We are the first portal to let users choose from a growing list of fashion and mainstream brands. We add value in the most critical part of a user’s e-commerce journey and promote brand discovery as well as reduce the need for returns. Of course there are search engines like Google but they do not take size into consideration. Size and fit are especially big pain points for online retailers and marketplaces – both of them have to deal with dozens or hundreds of individual brands. Other fit-focused players are either mostly b2b (TruFit) or take a social approach (Fitbay).
What has been one of the most challenging parts of getting started? How did you overcome this and what did you learn?
Our concept demands a lot of experimentation, and in the process of implementing them we faced challenges every step of the way. Firstly, we created what we call a brand database. For months, we visited retailers’ physical stores and measured individual garments by hand to get an in-depth understanding of sizing – this is in addition to collecting sizing charts available online. We analyzed, studied and compared different sizes and fits to recognize variations and tolerances in garments. We spoke to many industry specialists to get an insight into sizing and fitting standards. All this took way longer than expected, and significantly slowed down our product development – however, we felt that getting an accurate brand database was more important than launching Rackery prematurely.
Secondly, developing the PhotoFit feature was more complicated than we had imagined – the human body is a complex shape, and trying to model a 3D object in a 2D photo requires much empirical analysis and advanced algorithms. We had dozens of human testers and took multiple variations of photos for each of them, including 3d scanning. In achieving these milestones, we realized we are very thorough in our development and constantly had to step back to ask ourselves how perfect the product needed to be – only when it got to reasonable tolerance levels, did we decide to make it public.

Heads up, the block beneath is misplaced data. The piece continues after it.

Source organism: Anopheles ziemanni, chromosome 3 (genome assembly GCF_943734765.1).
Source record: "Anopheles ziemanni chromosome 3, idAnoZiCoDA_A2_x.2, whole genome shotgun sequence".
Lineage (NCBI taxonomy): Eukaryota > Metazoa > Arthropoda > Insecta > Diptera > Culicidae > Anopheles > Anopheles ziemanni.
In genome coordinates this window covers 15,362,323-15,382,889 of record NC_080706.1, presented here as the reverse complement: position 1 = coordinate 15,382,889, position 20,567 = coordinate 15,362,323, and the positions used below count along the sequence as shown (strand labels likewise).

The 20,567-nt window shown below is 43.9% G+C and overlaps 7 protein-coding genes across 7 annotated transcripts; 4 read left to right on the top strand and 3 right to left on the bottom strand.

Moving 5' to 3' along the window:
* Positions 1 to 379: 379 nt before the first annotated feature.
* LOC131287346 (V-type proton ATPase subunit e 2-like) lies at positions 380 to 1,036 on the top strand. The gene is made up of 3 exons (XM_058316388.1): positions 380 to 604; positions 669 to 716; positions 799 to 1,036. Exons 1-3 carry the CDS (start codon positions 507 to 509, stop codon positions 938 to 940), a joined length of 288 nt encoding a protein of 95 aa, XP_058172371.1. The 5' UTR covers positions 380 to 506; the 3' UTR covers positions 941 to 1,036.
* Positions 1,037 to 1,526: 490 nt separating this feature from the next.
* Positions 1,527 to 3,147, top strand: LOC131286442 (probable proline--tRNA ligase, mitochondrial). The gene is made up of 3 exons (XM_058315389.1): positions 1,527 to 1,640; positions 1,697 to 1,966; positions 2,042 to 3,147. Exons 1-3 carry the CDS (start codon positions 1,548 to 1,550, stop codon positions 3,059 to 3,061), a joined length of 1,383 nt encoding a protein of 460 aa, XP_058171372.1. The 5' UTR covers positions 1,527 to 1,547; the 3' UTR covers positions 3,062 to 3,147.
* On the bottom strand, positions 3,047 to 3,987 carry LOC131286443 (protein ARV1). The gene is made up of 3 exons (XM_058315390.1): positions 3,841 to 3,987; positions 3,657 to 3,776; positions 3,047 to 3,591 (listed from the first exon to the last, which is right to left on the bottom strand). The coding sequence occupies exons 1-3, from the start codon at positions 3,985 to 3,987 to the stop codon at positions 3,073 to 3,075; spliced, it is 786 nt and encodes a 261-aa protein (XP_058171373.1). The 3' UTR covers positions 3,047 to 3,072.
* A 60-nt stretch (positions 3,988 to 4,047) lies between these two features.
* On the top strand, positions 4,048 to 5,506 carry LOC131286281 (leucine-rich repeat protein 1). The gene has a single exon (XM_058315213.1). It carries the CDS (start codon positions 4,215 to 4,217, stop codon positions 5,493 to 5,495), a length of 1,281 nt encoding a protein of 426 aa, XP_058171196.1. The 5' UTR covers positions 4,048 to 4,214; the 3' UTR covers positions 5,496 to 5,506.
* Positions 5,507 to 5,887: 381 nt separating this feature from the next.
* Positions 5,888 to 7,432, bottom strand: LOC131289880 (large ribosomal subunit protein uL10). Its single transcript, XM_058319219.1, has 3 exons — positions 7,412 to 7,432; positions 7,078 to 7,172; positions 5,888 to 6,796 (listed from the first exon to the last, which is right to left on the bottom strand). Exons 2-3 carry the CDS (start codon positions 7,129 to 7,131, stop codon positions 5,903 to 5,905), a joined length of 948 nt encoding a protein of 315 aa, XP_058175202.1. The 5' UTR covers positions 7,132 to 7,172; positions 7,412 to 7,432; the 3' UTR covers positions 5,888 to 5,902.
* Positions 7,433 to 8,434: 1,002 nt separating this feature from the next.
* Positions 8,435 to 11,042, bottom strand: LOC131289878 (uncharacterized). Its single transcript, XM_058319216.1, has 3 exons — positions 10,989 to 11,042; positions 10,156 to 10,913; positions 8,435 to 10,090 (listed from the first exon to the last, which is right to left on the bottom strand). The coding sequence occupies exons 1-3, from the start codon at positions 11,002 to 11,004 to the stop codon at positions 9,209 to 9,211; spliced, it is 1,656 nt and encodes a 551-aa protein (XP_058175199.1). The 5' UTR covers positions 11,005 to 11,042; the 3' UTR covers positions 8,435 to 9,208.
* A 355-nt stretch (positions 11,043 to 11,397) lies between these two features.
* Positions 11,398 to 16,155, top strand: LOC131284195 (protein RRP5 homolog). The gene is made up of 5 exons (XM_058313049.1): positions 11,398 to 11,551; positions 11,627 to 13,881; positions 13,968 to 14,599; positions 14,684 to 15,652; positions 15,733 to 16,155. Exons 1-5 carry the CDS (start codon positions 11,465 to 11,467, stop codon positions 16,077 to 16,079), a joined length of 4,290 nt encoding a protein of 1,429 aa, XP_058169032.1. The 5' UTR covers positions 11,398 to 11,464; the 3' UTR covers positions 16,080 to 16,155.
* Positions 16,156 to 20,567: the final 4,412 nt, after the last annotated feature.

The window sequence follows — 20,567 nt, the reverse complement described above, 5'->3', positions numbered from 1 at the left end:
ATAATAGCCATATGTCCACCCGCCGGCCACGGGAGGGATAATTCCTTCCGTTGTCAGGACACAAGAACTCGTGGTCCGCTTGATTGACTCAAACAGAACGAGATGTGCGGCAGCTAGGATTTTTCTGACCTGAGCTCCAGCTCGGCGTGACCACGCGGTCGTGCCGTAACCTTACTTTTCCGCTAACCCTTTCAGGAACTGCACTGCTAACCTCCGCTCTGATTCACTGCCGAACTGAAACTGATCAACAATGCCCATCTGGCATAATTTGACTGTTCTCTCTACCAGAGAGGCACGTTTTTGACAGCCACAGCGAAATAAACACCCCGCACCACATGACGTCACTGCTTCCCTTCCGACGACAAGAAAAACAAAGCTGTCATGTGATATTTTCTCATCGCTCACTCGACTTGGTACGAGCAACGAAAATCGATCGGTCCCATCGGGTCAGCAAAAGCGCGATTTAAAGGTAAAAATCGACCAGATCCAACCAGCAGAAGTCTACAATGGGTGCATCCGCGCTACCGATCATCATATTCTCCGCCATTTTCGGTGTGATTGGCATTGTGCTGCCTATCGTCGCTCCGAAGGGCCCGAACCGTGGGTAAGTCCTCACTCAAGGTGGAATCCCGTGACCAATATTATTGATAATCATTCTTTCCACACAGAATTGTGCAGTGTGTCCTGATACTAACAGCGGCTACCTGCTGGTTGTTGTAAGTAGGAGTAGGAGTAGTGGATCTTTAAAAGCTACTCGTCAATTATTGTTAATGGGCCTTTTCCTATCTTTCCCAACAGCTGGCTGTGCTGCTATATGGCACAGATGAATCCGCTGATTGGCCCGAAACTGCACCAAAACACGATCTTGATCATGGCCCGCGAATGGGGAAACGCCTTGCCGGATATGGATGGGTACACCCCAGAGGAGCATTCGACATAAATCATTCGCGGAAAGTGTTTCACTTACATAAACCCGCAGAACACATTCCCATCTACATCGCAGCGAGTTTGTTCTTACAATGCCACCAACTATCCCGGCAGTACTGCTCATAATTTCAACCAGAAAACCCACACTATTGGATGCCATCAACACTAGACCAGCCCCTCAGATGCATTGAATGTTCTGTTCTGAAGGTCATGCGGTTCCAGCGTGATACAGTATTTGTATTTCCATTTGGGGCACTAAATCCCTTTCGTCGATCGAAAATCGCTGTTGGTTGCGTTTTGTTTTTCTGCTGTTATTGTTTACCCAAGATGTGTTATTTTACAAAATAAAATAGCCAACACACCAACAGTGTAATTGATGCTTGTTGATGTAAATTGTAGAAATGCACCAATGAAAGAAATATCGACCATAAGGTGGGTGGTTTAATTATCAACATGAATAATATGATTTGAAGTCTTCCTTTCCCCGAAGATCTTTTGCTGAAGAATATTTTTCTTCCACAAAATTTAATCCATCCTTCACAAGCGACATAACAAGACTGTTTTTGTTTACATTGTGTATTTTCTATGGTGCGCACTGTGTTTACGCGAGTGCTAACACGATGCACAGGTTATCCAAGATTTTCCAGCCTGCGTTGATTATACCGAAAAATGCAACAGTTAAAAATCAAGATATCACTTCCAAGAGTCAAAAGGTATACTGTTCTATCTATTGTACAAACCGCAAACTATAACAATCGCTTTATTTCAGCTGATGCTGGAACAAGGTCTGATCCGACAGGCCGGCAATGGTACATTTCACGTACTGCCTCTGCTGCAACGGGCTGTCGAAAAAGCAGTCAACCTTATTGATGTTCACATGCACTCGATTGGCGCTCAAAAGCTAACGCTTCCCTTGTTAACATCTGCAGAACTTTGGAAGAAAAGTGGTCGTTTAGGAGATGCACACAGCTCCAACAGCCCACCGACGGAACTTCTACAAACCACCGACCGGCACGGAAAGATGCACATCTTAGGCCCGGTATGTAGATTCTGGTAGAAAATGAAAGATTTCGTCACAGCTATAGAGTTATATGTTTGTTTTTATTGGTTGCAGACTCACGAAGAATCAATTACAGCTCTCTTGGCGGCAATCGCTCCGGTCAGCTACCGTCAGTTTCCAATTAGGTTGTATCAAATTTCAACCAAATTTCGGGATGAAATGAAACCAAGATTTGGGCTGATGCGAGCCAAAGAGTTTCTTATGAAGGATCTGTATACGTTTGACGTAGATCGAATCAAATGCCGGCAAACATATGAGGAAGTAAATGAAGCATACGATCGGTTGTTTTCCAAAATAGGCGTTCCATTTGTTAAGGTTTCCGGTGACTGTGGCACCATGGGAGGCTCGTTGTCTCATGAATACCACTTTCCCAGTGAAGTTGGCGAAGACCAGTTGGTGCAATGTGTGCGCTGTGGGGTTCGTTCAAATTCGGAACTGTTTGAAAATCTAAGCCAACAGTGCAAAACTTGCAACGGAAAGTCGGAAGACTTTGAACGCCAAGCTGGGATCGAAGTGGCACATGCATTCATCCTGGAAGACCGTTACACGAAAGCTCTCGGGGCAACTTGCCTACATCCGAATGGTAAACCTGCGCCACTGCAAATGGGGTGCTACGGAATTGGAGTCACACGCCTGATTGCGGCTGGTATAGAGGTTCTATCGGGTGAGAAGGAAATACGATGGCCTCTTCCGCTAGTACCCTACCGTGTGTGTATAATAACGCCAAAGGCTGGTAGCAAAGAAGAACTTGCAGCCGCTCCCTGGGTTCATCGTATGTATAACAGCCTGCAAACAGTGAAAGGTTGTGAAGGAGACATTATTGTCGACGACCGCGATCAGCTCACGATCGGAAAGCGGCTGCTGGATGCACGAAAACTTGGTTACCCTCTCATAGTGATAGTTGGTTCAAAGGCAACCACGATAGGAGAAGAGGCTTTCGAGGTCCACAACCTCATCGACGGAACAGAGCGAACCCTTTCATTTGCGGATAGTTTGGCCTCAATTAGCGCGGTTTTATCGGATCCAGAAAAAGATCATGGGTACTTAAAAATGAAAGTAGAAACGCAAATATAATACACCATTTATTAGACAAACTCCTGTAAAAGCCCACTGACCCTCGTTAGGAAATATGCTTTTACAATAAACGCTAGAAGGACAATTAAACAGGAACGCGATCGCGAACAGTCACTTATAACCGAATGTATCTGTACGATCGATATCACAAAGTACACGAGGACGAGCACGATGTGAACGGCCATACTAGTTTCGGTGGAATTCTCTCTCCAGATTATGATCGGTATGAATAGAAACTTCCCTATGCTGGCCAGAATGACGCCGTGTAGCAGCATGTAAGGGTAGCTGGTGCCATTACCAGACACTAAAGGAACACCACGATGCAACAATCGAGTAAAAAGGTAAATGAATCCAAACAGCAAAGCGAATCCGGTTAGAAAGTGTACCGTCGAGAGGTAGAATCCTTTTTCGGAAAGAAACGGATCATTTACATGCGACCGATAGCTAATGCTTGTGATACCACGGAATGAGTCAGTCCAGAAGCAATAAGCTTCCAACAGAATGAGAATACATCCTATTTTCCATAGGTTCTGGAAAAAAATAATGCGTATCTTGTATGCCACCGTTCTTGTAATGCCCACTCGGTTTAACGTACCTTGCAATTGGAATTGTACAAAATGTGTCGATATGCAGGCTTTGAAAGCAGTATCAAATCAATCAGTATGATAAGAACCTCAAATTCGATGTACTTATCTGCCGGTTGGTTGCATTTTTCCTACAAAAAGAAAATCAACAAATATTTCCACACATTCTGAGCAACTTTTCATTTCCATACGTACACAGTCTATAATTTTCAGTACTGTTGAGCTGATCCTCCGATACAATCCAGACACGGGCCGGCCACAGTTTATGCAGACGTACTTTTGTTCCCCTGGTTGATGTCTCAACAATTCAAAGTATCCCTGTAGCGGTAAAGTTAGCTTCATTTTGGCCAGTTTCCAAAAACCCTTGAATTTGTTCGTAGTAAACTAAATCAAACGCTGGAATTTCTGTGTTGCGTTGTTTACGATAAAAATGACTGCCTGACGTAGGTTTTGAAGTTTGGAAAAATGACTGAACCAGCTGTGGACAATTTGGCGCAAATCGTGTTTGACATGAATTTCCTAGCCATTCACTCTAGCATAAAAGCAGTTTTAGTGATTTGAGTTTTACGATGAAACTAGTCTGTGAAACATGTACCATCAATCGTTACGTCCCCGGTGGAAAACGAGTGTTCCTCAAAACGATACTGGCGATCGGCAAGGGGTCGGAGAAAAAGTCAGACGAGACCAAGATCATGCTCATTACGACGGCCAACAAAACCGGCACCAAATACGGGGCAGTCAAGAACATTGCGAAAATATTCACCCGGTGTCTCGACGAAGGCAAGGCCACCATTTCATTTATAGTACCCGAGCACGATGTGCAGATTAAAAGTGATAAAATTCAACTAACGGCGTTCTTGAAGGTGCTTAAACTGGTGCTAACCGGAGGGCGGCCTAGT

What has been one of the most rewarding aspects and why?
Since our launch of Rackery, we are noticing a growing number of users visiting our website and downloading our app. In addition, we are observing users returning to our website on a regular basis and spending time either browsing through their list of favorites, or clicking through new brand recommendations. This shows Rackery is creating brand awareness and shoppers are exploring new brands that they haven’t shopped at before. A few of our users have given us glowing testimonials on how Rackery is helpful to them and how Rackery has guided them to shop more confidently online. Such highly positive feedback from our users make us feel even more motivated to keep improving our product and the momentum going.
What’s next for Rackery?
We have received feedback from users stating that they would love to receive help for bottoms – e.g. denims, pants, shorts, and skirts. In addition, there is also interest from users on seeing individual boutiques and designers. We need to evaluate these and other inputs from our users before deciding on adding new features to Rackery.
Learn more about Rackery by visiting their website here and watching the video below.
Third Wave Fashion has been your fashion tech think tank since 2011. We publish the first ever printed fashion tech magazine, Third Wave. Follow us on Twitter or subscribe to our newsletter to stay on top of the latest in fashion tech + wearables.